Then Elisha died, and they buried him. And the raiding bands from Moab invaded the land in the spring of the year. So it was, as they were burying a man, that suddenly they spied a band of raiders; and they put the man in the tomb of Elisha; and when the man was let down and touched the bones of Elisha, he revived and stood on his feet. (2 Kings 13:20-21)
Elisha became sick, the illness ran its course, and Elisha died. He was not carried up into heaven the way his mentor Elijah was. That was not God’s plan or will for Elisha. Like countless others before and after him, Elisha simply became old, sick, and then died. Then they buried him.
Some time after Elisha was buried, a strange thing happened. As some Israelites were burying a man, a group of violent thieves (raiders) came upon them. In a hurry, they put the man in the tomb of Elisha. Now for the strange thing: When the man was let down and touched the bones of Elisha, he revived and stood on his feet.
This is one of the more unusual miracles in the Bible. There is no explanation about how or why this happened, and this silence suggests that there was no magic in the bones of Elisha to bring anyone else to life. If there was, there would be a long line of people bringing their dead loved ones to Elisha’s tomb! Instead, this was a unique, one-time miracle to bring honor to the memory of this great prophet.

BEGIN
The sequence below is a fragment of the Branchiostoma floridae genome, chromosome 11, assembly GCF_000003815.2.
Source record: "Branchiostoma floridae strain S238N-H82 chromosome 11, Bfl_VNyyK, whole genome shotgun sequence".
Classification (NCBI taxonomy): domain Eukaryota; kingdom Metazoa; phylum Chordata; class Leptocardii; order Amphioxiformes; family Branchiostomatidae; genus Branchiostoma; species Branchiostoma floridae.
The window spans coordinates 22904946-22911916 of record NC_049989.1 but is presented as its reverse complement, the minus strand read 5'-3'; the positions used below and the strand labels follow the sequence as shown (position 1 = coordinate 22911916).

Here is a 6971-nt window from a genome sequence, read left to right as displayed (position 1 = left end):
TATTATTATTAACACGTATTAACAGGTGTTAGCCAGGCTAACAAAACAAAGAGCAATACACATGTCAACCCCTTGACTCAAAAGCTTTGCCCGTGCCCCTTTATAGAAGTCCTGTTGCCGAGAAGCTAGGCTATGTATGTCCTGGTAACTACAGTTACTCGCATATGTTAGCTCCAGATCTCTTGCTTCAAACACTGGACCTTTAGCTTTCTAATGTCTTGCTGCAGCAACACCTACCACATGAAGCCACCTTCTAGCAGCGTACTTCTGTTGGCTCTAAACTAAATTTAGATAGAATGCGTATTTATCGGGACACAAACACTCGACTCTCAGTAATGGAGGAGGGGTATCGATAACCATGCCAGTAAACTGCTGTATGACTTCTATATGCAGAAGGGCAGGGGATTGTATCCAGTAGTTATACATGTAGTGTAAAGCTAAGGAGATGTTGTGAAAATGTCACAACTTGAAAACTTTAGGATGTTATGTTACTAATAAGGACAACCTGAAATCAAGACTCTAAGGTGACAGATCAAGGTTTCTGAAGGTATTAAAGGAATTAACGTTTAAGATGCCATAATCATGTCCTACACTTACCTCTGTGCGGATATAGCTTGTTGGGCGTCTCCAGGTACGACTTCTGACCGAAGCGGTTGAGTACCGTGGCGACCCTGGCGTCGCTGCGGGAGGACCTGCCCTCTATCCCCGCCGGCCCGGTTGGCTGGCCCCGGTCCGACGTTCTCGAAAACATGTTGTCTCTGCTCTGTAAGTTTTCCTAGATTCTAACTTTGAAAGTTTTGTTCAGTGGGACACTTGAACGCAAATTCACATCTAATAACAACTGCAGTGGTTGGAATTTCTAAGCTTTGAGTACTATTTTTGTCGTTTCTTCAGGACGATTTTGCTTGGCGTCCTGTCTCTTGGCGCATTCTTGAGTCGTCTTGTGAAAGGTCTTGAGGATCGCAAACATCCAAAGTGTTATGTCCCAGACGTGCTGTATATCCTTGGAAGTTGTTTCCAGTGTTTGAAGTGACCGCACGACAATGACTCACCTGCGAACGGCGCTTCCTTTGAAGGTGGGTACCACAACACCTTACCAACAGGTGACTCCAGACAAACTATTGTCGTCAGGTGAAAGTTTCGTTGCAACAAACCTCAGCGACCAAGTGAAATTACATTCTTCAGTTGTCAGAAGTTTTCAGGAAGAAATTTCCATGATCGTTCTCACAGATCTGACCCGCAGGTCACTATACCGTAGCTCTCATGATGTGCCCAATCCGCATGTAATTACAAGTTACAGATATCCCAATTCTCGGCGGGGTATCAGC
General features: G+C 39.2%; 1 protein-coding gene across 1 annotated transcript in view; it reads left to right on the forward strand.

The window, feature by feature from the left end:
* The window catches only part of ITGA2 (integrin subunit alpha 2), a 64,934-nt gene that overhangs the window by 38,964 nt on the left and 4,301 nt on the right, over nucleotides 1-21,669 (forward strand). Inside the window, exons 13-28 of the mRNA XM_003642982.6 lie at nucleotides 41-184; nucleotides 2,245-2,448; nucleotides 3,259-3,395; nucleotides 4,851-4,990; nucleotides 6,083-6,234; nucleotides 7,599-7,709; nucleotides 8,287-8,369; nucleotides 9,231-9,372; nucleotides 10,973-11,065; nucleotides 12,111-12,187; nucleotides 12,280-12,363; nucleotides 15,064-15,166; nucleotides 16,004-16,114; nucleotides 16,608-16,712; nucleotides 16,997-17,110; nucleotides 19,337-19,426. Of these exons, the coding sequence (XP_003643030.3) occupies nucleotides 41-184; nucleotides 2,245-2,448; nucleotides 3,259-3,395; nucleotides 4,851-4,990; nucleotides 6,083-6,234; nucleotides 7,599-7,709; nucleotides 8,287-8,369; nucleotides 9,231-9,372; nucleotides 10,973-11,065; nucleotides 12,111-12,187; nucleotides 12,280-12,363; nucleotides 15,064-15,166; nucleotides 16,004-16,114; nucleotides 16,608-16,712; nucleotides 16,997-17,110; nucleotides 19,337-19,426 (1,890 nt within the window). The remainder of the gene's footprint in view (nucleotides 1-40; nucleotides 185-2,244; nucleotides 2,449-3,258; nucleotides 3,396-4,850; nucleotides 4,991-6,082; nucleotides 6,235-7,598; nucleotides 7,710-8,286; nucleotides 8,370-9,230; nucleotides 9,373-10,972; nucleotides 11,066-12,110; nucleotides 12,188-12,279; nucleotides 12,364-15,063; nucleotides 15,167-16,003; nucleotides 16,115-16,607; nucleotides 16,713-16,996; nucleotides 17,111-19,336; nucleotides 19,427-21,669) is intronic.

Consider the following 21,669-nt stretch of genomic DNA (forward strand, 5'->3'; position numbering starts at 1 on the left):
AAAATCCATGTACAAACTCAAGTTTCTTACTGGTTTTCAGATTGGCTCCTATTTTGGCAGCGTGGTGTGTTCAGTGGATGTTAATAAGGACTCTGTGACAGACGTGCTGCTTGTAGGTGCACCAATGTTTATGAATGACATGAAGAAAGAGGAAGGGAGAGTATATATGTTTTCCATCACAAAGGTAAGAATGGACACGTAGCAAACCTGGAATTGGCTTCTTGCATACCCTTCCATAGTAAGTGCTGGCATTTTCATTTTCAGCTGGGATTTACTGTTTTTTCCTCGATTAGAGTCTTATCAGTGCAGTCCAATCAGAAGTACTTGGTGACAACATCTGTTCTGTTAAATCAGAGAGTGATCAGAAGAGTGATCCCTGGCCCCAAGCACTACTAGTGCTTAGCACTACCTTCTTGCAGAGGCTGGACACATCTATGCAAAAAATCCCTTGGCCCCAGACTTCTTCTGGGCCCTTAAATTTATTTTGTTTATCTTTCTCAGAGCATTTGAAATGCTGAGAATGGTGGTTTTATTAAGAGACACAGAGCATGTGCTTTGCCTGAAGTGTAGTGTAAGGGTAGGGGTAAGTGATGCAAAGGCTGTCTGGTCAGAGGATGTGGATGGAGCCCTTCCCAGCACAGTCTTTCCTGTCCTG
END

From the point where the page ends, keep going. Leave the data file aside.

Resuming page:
As such, this passage should never be used as an excuse for the superstitious practice of the veneration (or worship) of relics. In churches all over the world, there are what are claimed to be the bones or bits of this or that saint, or pieces of the cross, or whatever. These should be regarded as frauds that invite idolatry.
As well, this passage should never be used as an excuse for the bizarre practice of laying upon or touching the graves of men or women of God from the past, thinking that some kind of magical power can come through such contact.
As Adam Clarke wrote, “This is the first, and I believe the last, account of a true miracle performed by the bones of a dead man.” The strange incident of 2 Kings 13:20-21 was the beginning and the end of it.
Yet, there are two wonderful points of application. First, we can also be brought to life by our contact with these dead prophets — not through their bones, but through their words. Read what God gave us through the apostles and prophets; read God’s word. God brings the dead to life through a word.
Second, remember there is a tomb that brings life — but this is the empty tomb of Jesus, risen from the dead. We’re grateful that there are no bones in the tomb of Jesus, and that in Him we are promised eternal life.